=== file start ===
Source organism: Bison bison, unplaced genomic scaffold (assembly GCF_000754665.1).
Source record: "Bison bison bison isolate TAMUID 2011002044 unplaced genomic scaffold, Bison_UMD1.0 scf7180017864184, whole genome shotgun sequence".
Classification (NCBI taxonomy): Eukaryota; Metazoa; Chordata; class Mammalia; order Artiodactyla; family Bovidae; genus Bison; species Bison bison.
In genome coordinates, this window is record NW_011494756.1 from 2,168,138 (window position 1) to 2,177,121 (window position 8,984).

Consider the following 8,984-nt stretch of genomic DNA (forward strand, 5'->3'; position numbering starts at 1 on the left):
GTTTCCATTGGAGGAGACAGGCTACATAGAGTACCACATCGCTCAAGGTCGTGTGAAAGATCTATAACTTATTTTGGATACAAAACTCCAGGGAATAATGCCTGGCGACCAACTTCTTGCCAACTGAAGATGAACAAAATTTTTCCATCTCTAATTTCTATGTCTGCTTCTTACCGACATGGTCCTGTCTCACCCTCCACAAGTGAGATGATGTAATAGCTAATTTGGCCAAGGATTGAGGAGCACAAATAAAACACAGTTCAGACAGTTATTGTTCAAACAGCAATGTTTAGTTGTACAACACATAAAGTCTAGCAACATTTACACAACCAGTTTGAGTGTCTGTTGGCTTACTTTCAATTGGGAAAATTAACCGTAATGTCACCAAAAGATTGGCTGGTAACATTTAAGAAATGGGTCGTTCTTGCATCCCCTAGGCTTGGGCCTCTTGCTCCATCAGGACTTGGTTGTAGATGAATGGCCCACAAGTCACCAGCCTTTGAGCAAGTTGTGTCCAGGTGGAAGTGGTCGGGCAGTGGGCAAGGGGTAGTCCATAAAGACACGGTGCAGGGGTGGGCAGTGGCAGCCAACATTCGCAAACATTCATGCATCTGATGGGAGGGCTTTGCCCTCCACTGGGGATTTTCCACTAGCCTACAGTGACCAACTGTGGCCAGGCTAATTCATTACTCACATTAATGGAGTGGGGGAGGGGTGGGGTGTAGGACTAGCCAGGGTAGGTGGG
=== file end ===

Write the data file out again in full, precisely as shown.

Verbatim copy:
Source organism: Bison bison, unplaced genomic scaffold (assembly GCF_000754665.1).
Source record: "Bison bison bison isolate TAMUID 2011002044 unplaced genomic scaffold, Bison_UMD1.0 scf7180017864184, whole genome shotgun sequence".
Classification (NCBI taxonomy): Eukaryota; Metazoa; Chordata; class Mammalia; order Artiodactyla; family Bovidae; genus Bison; species Bison bison.
In genome coordinates, this window is record NW_011494756.1 from 2,168,138 (window position 1) to 2,177,121 (window position 8,984).

Consider the following 8,984-nt stretch of genomic DNA (forward strand, 5'->3'; position numbering starts at 1 on the left):
GTTTCCATTGGAGGAGACAGGCTACATAGAGTACCACATCGCTCAAGGTCGTGTGAAAGATCTATAACTTATTTTGGATACAAAACTCCAGGGAATAATGCCTGGCGACCAACTTCTTGCCAACTGAAGATGAACAAAATTTTTCCATCTCTAATTTCTATGTCTGCTTCTTACCGACATGGTCCTGTCTCACCCTCCACAAGTGAGATGATGTAATAGCTAATTTGGCCAAGGATTGAGGAGCACAAATAAAACACAGTTCAGACAGTTATTGTTCAAACAGCAATGTTTAGTTGTACAACACATAAAGTCTAGCAACATTTACACAACCAGTTTGAGTGTCTGTTGGCTTACTTTCAATTGGGAAAATTAACCGTAATGTCACCAAAAGATTGGCTGGTAACATTTAAGAAATGGGTCGTTCTTGCATCCCCTAGGCTTGGGCCTCTTGCTCCATCAGGACTTGGTTGTAGATGAATGGCCCACAAGTCACCAGCCTTTGAGCAAGTTGTGTCCAGGTGGAAGTGGTCGGGCAGTGGGCAAGGGGTAGTCCATAAAGACACGGTGCAGGGGTGGGCAGTGGCAGCCAACATTCGCAAACATTCATGCATCTGATGGGAGGGCTTTGCCCTCCACTGGGGATTTTCCACTAGCCTACAGTGACCAACTGTGGCCAGGCTAATTCATTACTCACATTAATGGAGTGGGGGAGGGGTGGGGTGTAGGACTAGCCAGGGTAGGTGGG